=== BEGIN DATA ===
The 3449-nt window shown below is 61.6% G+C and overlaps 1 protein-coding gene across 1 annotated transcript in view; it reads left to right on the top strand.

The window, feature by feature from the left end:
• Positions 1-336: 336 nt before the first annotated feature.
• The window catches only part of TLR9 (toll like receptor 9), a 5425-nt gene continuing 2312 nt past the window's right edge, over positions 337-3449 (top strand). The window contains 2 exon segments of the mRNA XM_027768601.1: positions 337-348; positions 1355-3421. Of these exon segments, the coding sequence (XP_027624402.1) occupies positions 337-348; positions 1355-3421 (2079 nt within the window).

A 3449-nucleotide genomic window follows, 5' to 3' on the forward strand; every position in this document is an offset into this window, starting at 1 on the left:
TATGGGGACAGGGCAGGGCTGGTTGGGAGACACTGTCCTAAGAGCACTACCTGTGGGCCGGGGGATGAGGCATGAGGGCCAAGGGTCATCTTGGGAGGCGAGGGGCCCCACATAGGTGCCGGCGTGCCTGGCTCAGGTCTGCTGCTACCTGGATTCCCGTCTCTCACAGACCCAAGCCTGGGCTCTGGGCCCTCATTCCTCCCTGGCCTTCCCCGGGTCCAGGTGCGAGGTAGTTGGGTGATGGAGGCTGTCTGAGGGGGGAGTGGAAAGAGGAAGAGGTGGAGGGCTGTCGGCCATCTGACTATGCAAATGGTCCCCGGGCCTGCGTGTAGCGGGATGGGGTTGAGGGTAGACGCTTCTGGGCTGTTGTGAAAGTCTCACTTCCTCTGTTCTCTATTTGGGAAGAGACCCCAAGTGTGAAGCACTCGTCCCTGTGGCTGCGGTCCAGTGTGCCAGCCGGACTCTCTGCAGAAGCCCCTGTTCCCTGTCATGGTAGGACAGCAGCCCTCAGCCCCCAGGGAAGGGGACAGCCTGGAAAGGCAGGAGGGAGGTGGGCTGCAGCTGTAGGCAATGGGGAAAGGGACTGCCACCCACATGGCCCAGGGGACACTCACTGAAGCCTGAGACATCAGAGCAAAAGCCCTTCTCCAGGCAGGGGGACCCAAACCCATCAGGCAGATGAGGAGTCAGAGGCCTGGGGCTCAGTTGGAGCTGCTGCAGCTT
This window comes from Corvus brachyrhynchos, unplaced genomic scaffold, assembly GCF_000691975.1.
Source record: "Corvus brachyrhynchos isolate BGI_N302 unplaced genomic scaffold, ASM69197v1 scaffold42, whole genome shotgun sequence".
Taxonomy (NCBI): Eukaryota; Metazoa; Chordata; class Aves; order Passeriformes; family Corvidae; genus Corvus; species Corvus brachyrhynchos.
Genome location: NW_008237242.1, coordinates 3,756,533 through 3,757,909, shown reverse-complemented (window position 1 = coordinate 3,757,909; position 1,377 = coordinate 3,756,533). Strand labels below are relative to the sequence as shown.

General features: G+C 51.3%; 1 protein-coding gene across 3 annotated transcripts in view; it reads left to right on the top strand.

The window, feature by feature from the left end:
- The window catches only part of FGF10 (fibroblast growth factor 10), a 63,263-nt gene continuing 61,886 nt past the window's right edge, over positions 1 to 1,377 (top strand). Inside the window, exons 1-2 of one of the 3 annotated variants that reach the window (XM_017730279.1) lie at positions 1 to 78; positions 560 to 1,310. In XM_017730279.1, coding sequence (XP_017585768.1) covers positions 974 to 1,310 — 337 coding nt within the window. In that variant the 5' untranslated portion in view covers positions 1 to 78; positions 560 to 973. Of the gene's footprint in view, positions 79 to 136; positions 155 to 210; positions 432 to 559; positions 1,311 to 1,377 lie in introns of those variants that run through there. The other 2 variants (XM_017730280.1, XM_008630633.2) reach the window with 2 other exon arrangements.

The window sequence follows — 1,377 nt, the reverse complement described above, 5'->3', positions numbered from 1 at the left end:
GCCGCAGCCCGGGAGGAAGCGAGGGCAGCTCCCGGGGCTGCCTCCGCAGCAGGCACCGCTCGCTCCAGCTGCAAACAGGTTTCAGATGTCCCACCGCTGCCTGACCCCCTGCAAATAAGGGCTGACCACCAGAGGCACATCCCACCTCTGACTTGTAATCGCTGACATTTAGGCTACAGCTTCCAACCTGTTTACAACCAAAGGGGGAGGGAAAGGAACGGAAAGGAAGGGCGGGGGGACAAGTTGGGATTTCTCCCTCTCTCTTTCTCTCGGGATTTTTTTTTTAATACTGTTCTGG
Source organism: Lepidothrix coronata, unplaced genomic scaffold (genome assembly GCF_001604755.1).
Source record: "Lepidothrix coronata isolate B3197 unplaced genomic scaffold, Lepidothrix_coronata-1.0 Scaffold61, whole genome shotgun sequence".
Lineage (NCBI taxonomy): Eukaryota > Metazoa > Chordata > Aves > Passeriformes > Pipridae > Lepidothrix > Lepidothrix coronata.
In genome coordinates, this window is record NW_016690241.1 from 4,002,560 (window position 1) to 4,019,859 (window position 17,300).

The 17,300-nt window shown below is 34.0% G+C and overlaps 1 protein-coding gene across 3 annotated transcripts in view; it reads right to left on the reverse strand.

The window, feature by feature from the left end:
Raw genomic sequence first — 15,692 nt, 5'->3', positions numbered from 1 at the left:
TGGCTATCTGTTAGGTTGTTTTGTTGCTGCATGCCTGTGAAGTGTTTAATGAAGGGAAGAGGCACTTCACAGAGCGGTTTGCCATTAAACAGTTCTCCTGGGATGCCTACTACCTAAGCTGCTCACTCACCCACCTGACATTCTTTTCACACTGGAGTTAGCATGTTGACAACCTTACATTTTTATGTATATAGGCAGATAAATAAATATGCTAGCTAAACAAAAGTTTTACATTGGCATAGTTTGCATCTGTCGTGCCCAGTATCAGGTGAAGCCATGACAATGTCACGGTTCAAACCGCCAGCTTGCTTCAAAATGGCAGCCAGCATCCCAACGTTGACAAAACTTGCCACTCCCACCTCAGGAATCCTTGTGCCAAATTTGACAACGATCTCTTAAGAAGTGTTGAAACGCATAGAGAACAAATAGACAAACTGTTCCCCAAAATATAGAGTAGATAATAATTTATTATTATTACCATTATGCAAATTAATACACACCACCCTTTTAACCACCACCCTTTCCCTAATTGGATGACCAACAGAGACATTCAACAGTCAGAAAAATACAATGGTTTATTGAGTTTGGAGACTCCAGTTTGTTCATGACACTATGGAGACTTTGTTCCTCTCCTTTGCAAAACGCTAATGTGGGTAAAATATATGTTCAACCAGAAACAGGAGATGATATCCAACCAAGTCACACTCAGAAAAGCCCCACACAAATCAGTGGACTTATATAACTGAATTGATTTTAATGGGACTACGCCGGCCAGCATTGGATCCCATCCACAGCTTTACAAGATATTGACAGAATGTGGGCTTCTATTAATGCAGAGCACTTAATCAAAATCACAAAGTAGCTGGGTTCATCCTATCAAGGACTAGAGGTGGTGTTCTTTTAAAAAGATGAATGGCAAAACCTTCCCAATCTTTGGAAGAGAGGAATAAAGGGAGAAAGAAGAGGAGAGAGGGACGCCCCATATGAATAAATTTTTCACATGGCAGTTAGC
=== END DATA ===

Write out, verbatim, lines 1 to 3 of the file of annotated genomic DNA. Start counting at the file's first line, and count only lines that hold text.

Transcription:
The 3449-nt window shown below is 61.6% G+C and overlaps 1 protein-coding gene across 1 annotated transcript in view; it reads left to right on the top strand.

The window, feature by feature from the left end:
• Positions 1-336: 336 nt before the first annotated feature.